We are along ways away from, National Pet Obesity Awareness Day, which lands in October, however pet obesity is a serious problem we face as pet parents. It is such a problem that Association for Pet Obesity Prevention (APOP) created a day to help raise awareness of both the seriousness of and pervasiveness of pet obesity. Now it may seem strange posting this in February, but it is to help bring awareness if your dog is overweight that you can help bring him to a healthy weight before October! Not many people realize the financial strain it can cost owners with overweight pets also, but obese dogs are much more susceptible to chronic health issues versus a healthy weight dog.
The Financial Costs of Having an Overweight Pet
In 2009, researchers at the Michigan State veterinary hospital conducted a study to determine the annual treatment costs associated with common canine diseases and disorders.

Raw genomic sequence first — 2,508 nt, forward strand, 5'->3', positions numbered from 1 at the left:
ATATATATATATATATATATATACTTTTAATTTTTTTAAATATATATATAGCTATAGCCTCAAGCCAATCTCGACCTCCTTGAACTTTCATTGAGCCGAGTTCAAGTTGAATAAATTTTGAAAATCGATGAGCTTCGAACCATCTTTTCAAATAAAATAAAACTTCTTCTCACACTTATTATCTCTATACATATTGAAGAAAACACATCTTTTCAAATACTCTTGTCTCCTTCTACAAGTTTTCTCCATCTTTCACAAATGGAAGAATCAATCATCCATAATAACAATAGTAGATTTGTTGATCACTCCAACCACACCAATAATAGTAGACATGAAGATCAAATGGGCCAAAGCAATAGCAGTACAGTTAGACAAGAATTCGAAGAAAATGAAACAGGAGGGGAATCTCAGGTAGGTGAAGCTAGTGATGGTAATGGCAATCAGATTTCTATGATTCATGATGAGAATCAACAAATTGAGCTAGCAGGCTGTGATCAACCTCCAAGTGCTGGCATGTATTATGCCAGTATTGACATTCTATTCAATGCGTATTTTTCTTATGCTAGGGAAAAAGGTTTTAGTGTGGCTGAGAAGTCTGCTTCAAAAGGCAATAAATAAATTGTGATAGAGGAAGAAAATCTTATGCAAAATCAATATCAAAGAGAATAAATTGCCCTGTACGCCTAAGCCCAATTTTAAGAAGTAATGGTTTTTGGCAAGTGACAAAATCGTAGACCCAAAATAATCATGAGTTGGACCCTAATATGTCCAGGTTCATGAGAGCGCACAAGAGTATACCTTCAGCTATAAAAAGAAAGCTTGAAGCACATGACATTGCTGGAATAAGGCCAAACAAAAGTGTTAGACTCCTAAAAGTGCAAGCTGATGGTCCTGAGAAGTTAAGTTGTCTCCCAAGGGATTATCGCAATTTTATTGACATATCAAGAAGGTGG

If a much shorter and lower quality life for your dog is not reason enough to change the way you feed and exercise your pet, perhaps the realization of how costly it can be to have an overweight dog will be the impetus to change your behavior.
|Annual Veterinary Treatment Costs, Canine Diseases|
|Obesity + ruptured ACL||$2,367|
|Chronic kidney disease||$1,823|
According to APOP, the primary risks of overweight pets include:
- Heart and Respiratory Disease
- High Blood Pressure (hypertension)
- Many Forms of Cancer
- Insulin Resistance and Type 2 Diabetes
- Cranial Cruciate Ligament Injury (ACL)
- Kidney Disease
- Decreased life expectancy (up to 2.5 years)
Treating anyone of these disorders can be significantly costly, but because these are just an estimated average costs a dog’s total treatment over a lifetime could easily exceed $10,000 depending on the disease and age at diagnosis. Even worse yet, an overweight dog could develop multiple diseases due to their weight problem. In fact, virtually all of the conditions listed above are more likely to occur in overweight dogs than in properly weighing dogs.